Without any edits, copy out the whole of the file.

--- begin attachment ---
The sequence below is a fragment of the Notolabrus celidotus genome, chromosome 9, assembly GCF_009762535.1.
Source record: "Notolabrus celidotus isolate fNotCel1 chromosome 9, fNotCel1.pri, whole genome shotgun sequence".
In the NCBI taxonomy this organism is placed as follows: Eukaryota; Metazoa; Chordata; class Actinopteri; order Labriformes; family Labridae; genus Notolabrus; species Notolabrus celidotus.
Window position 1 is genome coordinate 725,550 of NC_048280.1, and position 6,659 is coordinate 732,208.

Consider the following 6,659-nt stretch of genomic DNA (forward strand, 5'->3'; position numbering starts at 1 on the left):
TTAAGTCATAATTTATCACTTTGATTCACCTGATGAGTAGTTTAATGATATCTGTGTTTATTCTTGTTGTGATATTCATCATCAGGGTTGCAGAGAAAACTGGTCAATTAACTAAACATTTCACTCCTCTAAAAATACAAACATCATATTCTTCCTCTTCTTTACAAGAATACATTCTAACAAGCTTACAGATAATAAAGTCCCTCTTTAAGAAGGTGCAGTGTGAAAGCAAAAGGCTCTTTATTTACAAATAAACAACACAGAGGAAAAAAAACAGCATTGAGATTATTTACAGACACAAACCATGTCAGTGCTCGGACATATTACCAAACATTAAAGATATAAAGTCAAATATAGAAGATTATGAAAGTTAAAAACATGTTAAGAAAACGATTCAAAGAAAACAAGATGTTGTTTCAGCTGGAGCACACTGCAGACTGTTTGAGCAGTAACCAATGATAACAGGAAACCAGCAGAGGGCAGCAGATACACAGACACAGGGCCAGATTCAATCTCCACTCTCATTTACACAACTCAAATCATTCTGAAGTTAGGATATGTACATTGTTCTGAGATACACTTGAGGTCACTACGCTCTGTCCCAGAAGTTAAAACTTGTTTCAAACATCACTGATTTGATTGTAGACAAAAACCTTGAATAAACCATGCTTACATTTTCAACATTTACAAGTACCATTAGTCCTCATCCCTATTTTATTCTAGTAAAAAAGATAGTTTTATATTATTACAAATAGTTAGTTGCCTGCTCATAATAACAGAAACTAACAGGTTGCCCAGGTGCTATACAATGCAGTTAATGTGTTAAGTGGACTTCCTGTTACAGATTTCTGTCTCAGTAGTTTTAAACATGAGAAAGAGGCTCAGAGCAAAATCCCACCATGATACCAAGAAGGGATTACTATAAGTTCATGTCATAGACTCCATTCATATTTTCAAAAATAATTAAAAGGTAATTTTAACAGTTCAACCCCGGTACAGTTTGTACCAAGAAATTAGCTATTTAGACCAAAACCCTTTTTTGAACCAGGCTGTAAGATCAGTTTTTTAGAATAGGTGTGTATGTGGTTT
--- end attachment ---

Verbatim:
The sequence below is a fragment of the Notolabrus celidotus genome, chromosome 9, assembly GCF_009762535.1.
Source record: "Notolabrus celidotus isolate fNotCel1 chromosome 9, fNotCel1.pri, whole genome shotgun sequence".
In the NCBI taxonomy this organism is placed as follows: Eukaryota; Metazoa; Chordata; class Actinopteri; order Labriformes; family Labridae; genus Notolabrus; species Notolabrus celidotus.
Window position 1 is genome coordinate 725,550 of NC_048280.1, and position 6,659 is coordinate 732,208.

Consider the following 6,659-nt stretch of genomic DNA (forward strand, 5'->3'; position numbering starts at 1 on the left):
TTAAGTCATAATTTATCACTTTGATTCACCTGATGAGTAGTTTAATGATATCTGTGTTTATTCTTGTTGTGATATTCATCATCAGGGTTGCAGAGAAAACTGGTCAATTAACTAAACATTTCACTCCTCTAAAAATACAAACATCATATTCTTCCTCTTCTTTACAAGAATACATTCTAACAAGCTTACAGATAATAAAGTCCCTCTTTAAGAAGGTGCAGTGTGAAAGCAAAAGGCTCTTTATTTACAAATAAACAACACAGAGGAAAAAAAACAGCATTGAGATTATTTACAGACACAAACCATGTCAGTGCTCGGACATATTACCAAACATTAAAGATATAAAGTCAAATATAGAAGATTATGAAAGTTAAAAACATGTTAAGAAAACGATTCAAAGAAAACAAGATGTTGTTTCAGCTGGAGCACACTGCAGACTGTTTGAGCAGTAACCAATGATAACAGGAAACCAGCAGAGGGCAGCAGATACACAGACACAGGGCCAGATTCAATCTCCACTCTCATTTACACAACTCAAATCATTCTGAAGTTAGGATATGTACATTGTTCTGAGATACACTTGAGGTCACTACGCTCTGTCCCAGAAGTTAAAACTTGTTTCAAACATCACTGATTTGATTGTAGACAAAAACCTTGAATAAACCATGCTTACATTTTCAACATTTACAAGTACCATTAGTCCTCATCCCTATTTTATTCTAGTAAAAAAGATAGTTTTATATTATTACAAATAGTTAGTTGCCTGCTCATAATAACAGAAACTAACAGGTTGCCCAGGTGCTATACAATGCAGTTAATGTGTTAAGTGGACTTCCTGTTACAGATTTCTGTCTCAGTAGTTTTAAACATGAGAAAGAGGCTCAGAGCAAAATCCCACCATGATACCAAGAAGGGATTACTATAAGTTCATGTCATAGACTCCATTCATATTTTCAAAAATAATTAAAAGGTAATTTTAACAGTTCAACCCCGGTACAGTTTGTACCAAGAAATTAGCTATTTAGACCAAAACCCTTTTTTGAACCAGGCTGTAAGATCAGTTTTTTAGAATAGGTGTGTATGTGGTTT